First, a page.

By Jun Wu, PhD Professor, Department of Pharmaceutical and Administrative Sciences, Presbyterian College School of Pharmacy
Prediabetes, a health condition with blood sugar levels higher than normal but not yet high enough to be diagnosed as type 2 diabetes, increases the risk of developing type 2 diabetes and heart disease. In the US, about 11% of people with prediabetes will progress to type 2 diabetes annually. Lifestyle intervention, including weight loss, nutrition, and exercise, has been shown to prevent or delay diabetes occurrence. People who are overweight or obese represent a high-risk population in prediabetes management. Our study used US National Health and Nutrition Examination Survey (NHANES) to examine whether lifestyle change has been addressed adequately in this high-risk population and how doctors’ advice influences their lifestyle change behavior. NHANES is designed and conducted by the National Center for Health Statistics, Centers for Disease Control and Prevention in the US. NHANES collects data through interviews and physical examination covering two years in the US civilian, non-institutionalized population.
Did doctors deliver advice on lifestyle change to the overweight and obese population adequately in prediabetes management? Our study sample included 1039 eligible adults who were overweight or obese and reported prediabetes from pooled NHANES (2013-2018). Of those, 76.8% received doctors’ and other health professionals’ advice about three aspects of lifestyle change, i.e., controlling or losing weight, increasing exercise, and reducing calorie intake. Nearly 55% of those were advised to change all three aspects of lifestyle, and 27% received advice to change two aspects. This prevalence (76.8%) is much higher than our previous study reported in a general prediabetes population (23%) in the US. This finding suggested that the health care providers might pay more attention to a high-risk population in prediabetes management. With the growth of prediabetes prevalence in the US, efforts have been made to increase the awareness of prediabetes. However, screening diabetes and prediabetes management delivery are still a challenge in practice for the entire US population.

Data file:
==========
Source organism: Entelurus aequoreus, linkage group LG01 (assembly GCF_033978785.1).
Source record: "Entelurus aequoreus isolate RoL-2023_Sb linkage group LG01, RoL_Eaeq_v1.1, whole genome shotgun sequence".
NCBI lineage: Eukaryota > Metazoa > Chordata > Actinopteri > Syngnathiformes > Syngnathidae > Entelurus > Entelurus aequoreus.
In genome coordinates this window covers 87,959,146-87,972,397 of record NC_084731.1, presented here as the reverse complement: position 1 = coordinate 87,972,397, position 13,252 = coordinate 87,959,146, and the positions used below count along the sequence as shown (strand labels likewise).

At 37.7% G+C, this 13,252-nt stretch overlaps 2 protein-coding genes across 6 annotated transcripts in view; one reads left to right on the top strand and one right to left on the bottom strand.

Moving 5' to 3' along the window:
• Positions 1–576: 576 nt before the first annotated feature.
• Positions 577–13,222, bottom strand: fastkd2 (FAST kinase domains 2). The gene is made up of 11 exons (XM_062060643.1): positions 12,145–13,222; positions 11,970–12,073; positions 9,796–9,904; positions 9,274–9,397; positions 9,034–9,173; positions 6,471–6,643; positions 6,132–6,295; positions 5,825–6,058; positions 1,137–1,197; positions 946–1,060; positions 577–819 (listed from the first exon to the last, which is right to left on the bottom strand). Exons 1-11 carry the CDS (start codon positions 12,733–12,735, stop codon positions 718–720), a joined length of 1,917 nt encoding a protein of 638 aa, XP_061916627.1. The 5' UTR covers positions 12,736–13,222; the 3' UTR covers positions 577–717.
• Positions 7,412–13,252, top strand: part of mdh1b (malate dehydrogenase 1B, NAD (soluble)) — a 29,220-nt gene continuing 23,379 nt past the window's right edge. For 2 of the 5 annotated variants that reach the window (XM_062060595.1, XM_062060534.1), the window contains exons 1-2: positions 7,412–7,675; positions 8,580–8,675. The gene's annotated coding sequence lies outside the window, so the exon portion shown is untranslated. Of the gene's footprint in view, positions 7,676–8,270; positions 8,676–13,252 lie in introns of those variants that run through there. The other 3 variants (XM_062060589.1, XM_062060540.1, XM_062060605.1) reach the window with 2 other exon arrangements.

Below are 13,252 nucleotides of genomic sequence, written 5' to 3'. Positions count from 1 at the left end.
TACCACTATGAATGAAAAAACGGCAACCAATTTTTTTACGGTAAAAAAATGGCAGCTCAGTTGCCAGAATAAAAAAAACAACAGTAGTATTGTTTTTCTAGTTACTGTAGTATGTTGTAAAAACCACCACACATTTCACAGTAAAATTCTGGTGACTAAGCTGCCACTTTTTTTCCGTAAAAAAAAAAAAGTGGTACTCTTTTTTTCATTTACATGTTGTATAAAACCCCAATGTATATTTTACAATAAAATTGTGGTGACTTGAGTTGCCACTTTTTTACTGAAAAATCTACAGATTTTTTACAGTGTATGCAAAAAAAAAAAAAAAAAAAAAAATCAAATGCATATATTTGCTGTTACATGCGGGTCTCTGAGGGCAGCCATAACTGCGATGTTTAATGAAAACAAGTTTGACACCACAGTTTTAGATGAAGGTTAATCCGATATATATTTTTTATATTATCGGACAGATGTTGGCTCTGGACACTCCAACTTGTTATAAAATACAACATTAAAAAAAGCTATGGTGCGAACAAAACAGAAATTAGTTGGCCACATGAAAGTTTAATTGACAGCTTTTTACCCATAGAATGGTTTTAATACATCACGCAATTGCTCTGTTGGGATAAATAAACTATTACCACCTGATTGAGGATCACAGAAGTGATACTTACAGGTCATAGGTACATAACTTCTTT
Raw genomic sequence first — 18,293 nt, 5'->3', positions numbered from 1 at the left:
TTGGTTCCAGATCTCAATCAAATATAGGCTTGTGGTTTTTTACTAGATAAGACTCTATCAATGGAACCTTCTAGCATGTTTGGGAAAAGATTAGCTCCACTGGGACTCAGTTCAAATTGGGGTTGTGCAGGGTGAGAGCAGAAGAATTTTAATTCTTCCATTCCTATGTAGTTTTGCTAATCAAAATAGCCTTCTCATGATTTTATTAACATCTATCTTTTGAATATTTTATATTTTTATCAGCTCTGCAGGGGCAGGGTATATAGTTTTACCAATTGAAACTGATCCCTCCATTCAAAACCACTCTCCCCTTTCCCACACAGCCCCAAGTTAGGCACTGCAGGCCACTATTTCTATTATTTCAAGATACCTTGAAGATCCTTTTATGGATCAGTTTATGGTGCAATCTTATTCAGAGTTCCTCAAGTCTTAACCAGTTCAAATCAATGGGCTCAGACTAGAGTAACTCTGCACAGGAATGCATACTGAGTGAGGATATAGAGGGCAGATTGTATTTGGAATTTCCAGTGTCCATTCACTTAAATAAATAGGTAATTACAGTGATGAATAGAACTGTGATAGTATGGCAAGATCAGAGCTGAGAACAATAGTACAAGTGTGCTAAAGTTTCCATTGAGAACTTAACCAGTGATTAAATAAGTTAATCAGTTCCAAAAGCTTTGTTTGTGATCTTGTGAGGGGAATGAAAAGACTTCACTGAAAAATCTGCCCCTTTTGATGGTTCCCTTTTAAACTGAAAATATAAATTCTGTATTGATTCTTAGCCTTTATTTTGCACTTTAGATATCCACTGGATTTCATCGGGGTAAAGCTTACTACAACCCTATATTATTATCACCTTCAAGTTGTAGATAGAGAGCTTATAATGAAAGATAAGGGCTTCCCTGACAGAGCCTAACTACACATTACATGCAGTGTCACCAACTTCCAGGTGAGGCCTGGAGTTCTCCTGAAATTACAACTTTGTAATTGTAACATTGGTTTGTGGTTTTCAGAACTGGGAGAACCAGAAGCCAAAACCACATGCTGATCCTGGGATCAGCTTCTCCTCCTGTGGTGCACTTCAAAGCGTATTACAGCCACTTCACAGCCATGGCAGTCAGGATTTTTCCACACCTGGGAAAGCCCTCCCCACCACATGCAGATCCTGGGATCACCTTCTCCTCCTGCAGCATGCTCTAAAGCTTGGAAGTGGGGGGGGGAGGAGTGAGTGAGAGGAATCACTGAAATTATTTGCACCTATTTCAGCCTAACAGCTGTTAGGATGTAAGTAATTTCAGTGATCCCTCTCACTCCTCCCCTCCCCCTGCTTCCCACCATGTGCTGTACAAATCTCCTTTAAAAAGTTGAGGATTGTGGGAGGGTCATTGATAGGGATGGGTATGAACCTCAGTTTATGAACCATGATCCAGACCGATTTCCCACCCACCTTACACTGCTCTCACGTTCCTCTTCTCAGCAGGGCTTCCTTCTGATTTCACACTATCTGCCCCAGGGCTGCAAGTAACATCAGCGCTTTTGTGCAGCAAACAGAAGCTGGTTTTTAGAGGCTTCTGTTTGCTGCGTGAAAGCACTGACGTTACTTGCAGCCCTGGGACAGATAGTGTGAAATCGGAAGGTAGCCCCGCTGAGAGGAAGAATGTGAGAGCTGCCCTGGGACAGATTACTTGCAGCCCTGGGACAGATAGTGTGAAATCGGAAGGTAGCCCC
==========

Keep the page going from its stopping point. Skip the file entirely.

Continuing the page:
Did doctors’ advice facilitate people’s practice of lifestyle change? Among those receiving doctors’ advice, 83.8% reported reducing the amount of fat or calories in the diet. Also, 80.1% and 70.9% reported controlling or losing weight and increasing in exercise, respectively. Those not receiving providers’ advice reported lower proportions of ongoing lifestyle change, i.e., 61.8% in the diet, 70.9% in weight reduction or control, and 60.9% in increasing exercise. After adjusting for participants’ demographic and health characteristics, those receiving advice on lifestyle change were three times more likely to reduce their fat or calorie intake and 63% more likely to increase exercise than those not receiving providers’ advice. People could get knowledge of prediabetes and lifestyle management from various sources to develop self-awareness. However, doctors and other health professionals serve as a major resource to help patients learn about diabetes management. In-person communication would be helpful to establish a reliable and trustful relationship between patients and health professionals to address prediabetes, enhance patient engagement, and improve adherence to a lifestyle change. Provider’s advice and person’s perceived diabetes risk would contribute to the lifestyle change behavior.
Who were more likely to receive doctors’ advice on lifestyle change in the overweight and obese population with prediabetes? We found those who were obese and Hispanic, had access to health care, and reported a history of cardiovascular disease were more likely to receive advice from providers on all three aspects of lifestyle change. People with activity limitations were more likely to be advised to increase exercise.
Primary care providers play an essential role in motivating patients to change their lifestyles to manage prediabetes. However, inequitable access to diabetes care might be a barrier to receiving professional advice to reduce the risk for type 2 diabetes from primary care providers. Understanding patterns of delivering prediabetes management and patients’ behavior associated with adopting providers’ recommendations would help identify socioeconomic disparities and barriers to providing high-quality patient-centered lifestyle interventions to achieve desired treatment goals.
Conflict of Interest: None declared